Published Online: October 6, 2008
Published in Print: October 8, 2008, as Study Sees Chance to Reverse Enrollment Losses in Nation's Capital

Report Roundup

Study Sees Chance to Reverse Enrollment Losses in Nation's Capital

“Quality Schools, Healthy Neighborhoods, and the Future of D.C.”

Civic and education leaders could reverse the decline in public school enrollment in the nation’s capital and potentially attract up to 20,000 more students to the city’s public schools by 2015 if they improve academic achievement, expand affordable housing options, and strengthen neighborhoods, a new pair of reports concludes.

To do that, District of Columbia leaders must “target increased educational and out-of-school time investment to neighborhoods of greatest need: where lots of families already live and do not have high-quality school options,” and “preserve and expand affordable housing in neighborhoods that are currently undergoing gentrification as well as in historically high-priced neighborhoods that are already served by quality schools.”

Those recommendations come from researchers at the Brookings Institution, the Urban Institute, and the 21st Century School Fund, all Washington-based organizations that collaborated on a 109-page research reportRequires Adobe Acrobat Reader and an accompanying 52-page policy reportRequires Adobe Acrobat Reader .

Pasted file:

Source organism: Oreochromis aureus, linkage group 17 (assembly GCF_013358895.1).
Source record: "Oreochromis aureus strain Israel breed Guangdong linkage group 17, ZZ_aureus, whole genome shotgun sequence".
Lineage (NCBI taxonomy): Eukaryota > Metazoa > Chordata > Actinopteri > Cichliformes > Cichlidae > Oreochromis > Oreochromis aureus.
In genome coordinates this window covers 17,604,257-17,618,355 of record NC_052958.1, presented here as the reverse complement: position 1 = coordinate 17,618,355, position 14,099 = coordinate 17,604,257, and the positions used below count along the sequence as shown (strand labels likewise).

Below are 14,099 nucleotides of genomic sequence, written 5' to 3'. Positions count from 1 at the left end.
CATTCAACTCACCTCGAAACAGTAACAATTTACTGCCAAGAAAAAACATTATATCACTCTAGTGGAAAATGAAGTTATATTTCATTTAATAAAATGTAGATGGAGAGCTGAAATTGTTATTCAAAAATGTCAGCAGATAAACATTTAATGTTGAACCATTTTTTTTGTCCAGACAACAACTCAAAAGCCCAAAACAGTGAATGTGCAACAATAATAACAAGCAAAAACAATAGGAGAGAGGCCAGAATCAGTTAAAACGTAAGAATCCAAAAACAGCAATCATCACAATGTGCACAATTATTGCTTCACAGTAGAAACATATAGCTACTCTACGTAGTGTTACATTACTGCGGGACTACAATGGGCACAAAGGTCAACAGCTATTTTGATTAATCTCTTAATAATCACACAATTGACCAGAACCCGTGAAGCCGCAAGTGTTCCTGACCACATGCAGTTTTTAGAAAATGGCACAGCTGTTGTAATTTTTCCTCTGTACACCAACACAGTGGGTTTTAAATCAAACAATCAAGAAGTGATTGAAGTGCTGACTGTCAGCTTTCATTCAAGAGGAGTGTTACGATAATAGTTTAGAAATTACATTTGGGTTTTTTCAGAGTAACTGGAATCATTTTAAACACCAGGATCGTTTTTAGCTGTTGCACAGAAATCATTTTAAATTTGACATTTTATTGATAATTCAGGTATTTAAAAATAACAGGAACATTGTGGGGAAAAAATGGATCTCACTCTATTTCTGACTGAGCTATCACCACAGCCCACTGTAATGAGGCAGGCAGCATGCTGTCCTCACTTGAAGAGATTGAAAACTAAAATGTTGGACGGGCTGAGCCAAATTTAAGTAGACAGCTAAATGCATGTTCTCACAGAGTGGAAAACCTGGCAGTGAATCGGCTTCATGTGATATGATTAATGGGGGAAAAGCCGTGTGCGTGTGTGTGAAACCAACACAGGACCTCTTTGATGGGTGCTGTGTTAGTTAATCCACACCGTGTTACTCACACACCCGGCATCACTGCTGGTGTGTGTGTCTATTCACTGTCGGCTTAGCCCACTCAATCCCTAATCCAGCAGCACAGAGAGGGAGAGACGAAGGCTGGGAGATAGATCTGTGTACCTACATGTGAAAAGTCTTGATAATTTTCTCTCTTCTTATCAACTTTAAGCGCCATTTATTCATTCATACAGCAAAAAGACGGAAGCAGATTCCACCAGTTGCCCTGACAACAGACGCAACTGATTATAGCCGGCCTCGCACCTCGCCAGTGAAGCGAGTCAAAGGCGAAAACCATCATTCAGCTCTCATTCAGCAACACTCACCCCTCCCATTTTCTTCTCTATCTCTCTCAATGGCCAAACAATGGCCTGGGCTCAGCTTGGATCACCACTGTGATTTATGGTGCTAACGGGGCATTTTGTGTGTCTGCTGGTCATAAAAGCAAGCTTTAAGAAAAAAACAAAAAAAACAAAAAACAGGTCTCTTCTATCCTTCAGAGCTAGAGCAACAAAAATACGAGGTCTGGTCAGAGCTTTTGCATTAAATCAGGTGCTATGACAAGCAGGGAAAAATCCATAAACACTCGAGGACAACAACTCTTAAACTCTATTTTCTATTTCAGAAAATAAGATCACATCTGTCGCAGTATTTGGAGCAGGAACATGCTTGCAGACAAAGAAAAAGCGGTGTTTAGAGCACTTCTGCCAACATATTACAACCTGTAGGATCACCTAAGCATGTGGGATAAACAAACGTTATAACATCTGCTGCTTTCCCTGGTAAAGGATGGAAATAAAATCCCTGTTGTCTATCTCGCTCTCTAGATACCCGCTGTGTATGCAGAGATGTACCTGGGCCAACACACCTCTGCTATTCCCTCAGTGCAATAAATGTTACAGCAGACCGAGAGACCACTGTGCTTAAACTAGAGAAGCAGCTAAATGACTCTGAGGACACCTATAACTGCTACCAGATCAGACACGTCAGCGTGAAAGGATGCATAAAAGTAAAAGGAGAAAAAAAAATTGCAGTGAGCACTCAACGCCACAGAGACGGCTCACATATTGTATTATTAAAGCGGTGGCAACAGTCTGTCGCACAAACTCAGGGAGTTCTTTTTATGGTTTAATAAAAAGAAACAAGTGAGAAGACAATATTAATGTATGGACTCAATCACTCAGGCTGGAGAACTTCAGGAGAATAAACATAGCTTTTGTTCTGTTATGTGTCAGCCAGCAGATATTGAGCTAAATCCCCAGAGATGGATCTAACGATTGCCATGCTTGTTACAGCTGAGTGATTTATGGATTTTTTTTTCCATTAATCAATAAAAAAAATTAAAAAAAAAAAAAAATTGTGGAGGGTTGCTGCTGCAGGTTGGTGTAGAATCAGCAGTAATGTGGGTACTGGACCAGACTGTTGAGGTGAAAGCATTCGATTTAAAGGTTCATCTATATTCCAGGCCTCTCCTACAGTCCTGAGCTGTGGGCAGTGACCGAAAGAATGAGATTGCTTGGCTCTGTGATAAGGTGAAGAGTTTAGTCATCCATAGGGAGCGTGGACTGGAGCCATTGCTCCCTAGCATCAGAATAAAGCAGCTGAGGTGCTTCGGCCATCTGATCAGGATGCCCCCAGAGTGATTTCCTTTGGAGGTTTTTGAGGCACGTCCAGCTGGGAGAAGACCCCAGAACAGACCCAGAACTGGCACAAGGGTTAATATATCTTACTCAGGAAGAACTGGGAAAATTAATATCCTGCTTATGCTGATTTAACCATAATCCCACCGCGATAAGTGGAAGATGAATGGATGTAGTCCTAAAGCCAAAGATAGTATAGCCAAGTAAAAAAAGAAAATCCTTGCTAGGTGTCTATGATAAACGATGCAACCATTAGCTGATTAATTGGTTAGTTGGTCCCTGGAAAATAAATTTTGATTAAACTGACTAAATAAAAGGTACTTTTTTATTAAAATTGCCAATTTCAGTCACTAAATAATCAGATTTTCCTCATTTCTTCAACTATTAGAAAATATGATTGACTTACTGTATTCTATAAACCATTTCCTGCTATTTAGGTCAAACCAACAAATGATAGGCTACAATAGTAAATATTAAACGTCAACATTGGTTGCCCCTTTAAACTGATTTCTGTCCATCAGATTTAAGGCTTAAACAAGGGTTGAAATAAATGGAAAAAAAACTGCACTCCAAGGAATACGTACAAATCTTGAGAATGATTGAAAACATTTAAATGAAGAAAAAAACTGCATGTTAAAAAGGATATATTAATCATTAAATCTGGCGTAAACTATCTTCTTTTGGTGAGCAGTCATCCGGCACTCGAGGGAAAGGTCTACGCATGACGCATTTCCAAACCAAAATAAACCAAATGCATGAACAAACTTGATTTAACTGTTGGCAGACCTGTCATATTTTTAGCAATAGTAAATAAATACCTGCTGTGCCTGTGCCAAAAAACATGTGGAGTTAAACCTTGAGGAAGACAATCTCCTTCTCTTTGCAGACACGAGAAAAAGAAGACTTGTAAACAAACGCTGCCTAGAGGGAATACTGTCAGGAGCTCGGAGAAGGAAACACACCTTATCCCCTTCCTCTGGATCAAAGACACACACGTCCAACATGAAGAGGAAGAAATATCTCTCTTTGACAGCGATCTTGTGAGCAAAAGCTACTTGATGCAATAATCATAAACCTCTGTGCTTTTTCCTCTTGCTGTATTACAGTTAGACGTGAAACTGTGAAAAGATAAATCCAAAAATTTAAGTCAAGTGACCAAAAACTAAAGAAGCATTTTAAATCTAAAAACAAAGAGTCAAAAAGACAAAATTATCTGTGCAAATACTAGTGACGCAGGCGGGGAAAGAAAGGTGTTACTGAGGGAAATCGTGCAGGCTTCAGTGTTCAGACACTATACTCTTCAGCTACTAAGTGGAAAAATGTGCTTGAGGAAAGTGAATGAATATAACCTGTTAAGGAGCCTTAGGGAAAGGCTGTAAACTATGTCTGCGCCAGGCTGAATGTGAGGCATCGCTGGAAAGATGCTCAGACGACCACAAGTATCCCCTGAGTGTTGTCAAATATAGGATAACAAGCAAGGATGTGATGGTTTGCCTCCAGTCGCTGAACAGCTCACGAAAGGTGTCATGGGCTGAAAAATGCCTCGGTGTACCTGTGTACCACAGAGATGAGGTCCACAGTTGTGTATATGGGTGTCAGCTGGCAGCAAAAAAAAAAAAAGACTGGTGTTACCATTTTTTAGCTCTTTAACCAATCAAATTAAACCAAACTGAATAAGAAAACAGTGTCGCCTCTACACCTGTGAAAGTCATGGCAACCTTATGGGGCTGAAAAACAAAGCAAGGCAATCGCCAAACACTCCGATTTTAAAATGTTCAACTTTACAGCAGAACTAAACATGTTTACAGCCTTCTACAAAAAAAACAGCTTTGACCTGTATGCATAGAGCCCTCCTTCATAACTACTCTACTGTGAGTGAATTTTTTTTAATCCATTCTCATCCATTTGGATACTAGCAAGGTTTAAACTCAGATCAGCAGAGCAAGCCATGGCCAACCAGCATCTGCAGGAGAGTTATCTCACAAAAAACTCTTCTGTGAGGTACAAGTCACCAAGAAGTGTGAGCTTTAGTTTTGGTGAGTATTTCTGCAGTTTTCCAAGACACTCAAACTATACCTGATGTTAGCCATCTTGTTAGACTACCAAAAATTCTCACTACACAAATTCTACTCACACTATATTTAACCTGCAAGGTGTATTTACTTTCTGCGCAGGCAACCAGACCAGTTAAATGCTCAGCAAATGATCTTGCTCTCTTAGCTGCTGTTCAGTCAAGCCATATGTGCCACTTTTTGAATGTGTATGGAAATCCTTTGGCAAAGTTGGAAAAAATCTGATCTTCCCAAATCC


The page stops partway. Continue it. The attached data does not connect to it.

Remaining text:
The reports are intended to help city leaders craft strategies to strengthen the public school sector—both traditional and charter campuses—and help attract families to the city and retain those already there who have preschool-age children.

Although population in the city increased by about 3 percent from 2000 to 2006, the child population (birth to age 17) remained relatively flat, and the public school enrollment, including charter schools, overall declined 8 percent, the researchers found.

With new efforts under way to improve public schooling—the city’s mayor, Adrian M. Fenty, now controls the system and selected a hard-charging chancellor, Michelle A. Rhee, to run the schools—the researchers said conditions are ripe for crafting new policies that would help boost public school enrollment.

“As the city looks to sustain and accelerate its recent growth and prosperity, retaining and attracting families with children plays a critical role,” the researchers wrote in the policy report. “A community’s ability to retain and attract a diverse mix of residents is an indicator of public confidence in the future.”

The District of Columbia’s Office of the State Superintendent of Education commissioned the study and companion policy recommendations.

Vol. 28, Issue 07, Page 5

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